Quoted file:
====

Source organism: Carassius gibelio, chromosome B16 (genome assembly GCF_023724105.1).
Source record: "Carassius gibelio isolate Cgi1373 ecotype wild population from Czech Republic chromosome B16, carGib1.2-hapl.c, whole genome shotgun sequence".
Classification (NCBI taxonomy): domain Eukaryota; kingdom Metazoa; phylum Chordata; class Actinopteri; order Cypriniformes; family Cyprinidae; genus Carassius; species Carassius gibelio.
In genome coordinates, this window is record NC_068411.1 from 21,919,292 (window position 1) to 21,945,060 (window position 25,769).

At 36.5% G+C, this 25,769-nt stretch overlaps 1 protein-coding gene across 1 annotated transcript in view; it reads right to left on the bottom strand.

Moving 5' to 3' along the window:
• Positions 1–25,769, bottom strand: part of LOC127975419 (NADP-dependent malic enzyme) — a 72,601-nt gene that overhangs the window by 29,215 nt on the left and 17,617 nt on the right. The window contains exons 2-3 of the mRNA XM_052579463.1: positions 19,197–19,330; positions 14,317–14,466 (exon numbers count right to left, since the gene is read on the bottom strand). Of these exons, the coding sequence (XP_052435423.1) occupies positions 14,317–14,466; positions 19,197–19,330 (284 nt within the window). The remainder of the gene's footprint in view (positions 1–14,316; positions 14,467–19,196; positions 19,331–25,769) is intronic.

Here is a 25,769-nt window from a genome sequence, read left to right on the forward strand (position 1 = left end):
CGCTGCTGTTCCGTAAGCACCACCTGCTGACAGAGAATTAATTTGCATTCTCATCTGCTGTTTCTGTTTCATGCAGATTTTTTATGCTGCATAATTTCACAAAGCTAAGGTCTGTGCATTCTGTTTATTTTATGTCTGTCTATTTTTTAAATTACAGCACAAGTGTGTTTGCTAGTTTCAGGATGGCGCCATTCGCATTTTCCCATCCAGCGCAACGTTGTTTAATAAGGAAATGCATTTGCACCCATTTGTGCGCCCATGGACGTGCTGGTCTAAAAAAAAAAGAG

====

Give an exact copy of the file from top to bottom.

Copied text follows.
Source organism: Carassius gibelio, chromosome B16 (genome assembly GCF_023724105.1).
Source record: "Carassius gibelio isolate Cgi1373 ecotype wild population from Czech Republic chromosome B16, carGib1.2-hapl.c, whole genome shotgun sequence".
Classification (NCBI taxonomy): domain Eukaryota; kingdom Metazoa; phylum Chordata; class Actinopteri; order Cypriniformes; family Cyprinidae; genus Carassius; species Carassius gibelio.
In genome coordinates, this window is record NC_068411.1 from 21,919,292 (window position 1) to 21,945,060 (window position 25,769).

At 36.5% G+C, this 25,769-nt stretch overlaps 1 protein-coding gene across 1 annotated transcript in view; it reads right to left on the bottom strand.

Moving 5' to 3' along the window:
• Positions 1–25,769, bottom strand: part of LOC127975419 (NADP-dependent malic enzyme) — a 72,601-nt gene that overhangs the window by 29,215 nt on the left and 17,617 nt on the right. The window contains exons 2-3 of the mRNA XM_052579463.1: positions 19,197–19,330; positions 14,317–14,466 (exon numbers count right to left, since the gene is read on the bottom strand). Of these exons, the coding sequence (XP_052435423.1) occupies positions 14,317–14,466; positions 19,197–19,330 (284 nt within the window). The remainder of the gene's footprint in view (positions 1–14,316; positions 14,467–19,196; positions 19,331–25,769) is intronic.

Here is a 25,769-nt window from a genome sequence, read left to right on the forward strand (position 1 = left end):
CGCTGCTGTTCCGTAAGCACCACCTGCTGACAGAGAATTAATTTGCATTCTCATCTGCTGTTTCTGTTTCATGCAGATTTTTTATGCTGCATAATTTCACAAAGCTAAGGTCTGTGCATTCTGTTTATTTTATGTCTGTCTATTTTTTAAATTACAGCACAAGTGTGTTTGCTAGTTTCAGGATGGCGCCATTCGCATTTTCCCATCCAGCGCAACGTTGTTTAATAAGGAAATGCATTTGCACCCATTTGTGCGCCCATGGACGTGCTGGTCTAAAAAAAAAAGAG